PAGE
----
Form follows function, in an infinite tautology. They put each other on display. Means can be used to shape or create; limitations liberate. Means grant vision. Options are all there is.
Do minds provide direction? Is the process of evolution, of adapting forms, of balancing, directed? What about rocks? Inanimate things move and change, very slowly when people and animals aren't around. Time only goes in one direction, which is why you've come at last to this point. We enter into this process blind, insensate, and gain mind, words to bring things to mind when they are not there; we learn to count, to beat, to fight. We name the world.
We speculate that the forces are Mind. We often call our perspective tiny, but we are midway between infinitely small and infinitely large; our capacity is of sensing and learning. The rocks and void and the forces that lace them, these may be Mind or no; we choose but do not choose our relationship to them by choosing or not choosing our actions.
Expression is a beloved activity of humans. It proves self, agency; once uttered, it can't be denied. There's just the little matter of memory. Your voice doesn't exist; it's instantly gone, like a fart in the wind. Too, you can only shout so loud, see so far; transmission requires media.
Sports. Nature. Business. Poverty.
Then there's narrative. It's the way we understand, like, everything. As it devolves in the human mind, we become animal. Narrative is history, science, religion; narrative is order. Order's what we bring to the table. Chaos is inside us too. The boundaries constantly blur between our bodies, our minds, and the world. We can't go into space though.
You get to thinking and follow one thought as another as the day the night and maybe you want to find your way out of the infinite. It's never straight. I get this way playing this CD. Weirdly, it's the only Mahler symphony I've got a recording of. Weird because I enjoy the tingly feeling I get when I'm trying to unwind that spool of reality, and Mahler always sends me down that road. Mahler and some other guys, mostly German, mostly male, mostly from around Mahler's time, made all these big big big works where it's all screaming, laughing, crying, love and hate and death and anger and sex and nature all woven together in a single thread, and these guys were really trying to wring all that from a score and an orchestra, just like, say, Hendrix would do with a guitar and amp. The whole damn orchestra plays one single note in all the octaves you can hear for a long time at the beginning of this symphony; it's a big empty bucket and it sounds really cool. It fills in with slow two-note cries and sporadic little village-dancey blurts for a while, then there's an hour of hummable tunes and a big crashing finale. Along the way there's a nice mid-tempo dance number and every couple minutes there's a moment where you're just like "Mmmmyeah that sounds great!" Really it's not that different from Electric Ladyland, in terms of narrative arc.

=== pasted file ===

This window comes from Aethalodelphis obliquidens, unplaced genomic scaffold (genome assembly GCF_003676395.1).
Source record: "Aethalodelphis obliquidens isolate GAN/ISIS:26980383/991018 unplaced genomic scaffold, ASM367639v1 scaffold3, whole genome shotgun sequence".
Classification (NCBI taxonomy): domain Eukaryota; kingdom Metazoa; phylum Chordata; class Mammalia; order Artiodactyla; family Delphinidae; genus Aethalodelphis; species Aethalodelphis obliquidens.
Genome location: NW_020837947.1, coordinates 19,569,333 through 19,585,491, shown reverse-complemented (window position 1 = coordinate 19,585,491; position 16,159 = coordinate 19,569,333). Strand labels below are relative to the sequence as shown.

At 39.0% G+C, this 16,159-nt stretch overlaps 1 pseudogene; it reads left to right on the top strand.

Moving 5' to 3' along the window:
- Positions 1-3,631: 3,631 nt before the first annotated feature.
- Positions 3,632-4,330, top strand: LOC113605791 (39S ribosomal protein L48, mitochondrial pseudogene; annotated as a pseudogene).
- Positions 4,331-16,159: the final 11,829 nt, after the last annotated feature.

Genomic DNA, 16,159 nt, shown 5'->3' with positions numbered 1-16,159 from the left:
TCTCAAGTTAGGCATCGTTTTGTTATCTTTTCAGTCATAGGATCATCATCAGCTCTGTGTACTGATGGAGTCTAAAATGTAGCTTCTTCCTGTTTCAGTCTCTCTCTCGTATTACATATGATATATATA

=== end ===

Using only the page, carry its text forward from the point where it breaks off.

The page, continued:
I got this CD in the Twentieth Century, when I was taking a class on Twentieth Century composition. It signified because Mahler took the Romantic and pushed and pushed, like, harmonically and structurally, until he broke a hole through the sky and let guys like Stravinsky and Schoenberg hear some really next stuff with their minds. Wagner did that too, but I got the Mahler CD cause opera singing really just annoys the crap out of me. It's on a budget label ("LaserLight"), and a search for the conductor and orchestra (Pavel Urbanek with the Prague Festival Orchestra) turns up no actual commentary, just people listing their recordings. So I guess this is the bottom of the barrel? I dunno, it's tight and organic, no problem.
All it is, is form. All it is, is artifice. It's for us. Talking about phenomena or putting form around the formless is human only. The CD on LaserLight, the DDD recording, the bird on the cover, the jewel case, the staring into the infinite, the scrub orchestra playing their hearts out, that's all by us for us. Stories are people. The progression of music from Romantic to Late Romantic to Modern to Post-Modern, from we only care about smart Europeans and the rest are savages to we only care about pop and classical music OMG it's dying dying dying save the orchestra! It's all people. It's all we've got. You can't BE a rock. Imagine that. A hundred million years at once. No time. It's all here in the present. This huge endeavor, these people and their thousands of hours of rehearsing to do something together, this endurance test of a huge symphony, this all you can fit in your mind at once, and the rock does it without a mind. This massive monument to human that only humans will ever care about. You can hum the tunes. Energy goes into a body, comes out and freezes in one form. There's nothing you can do about it. Dance.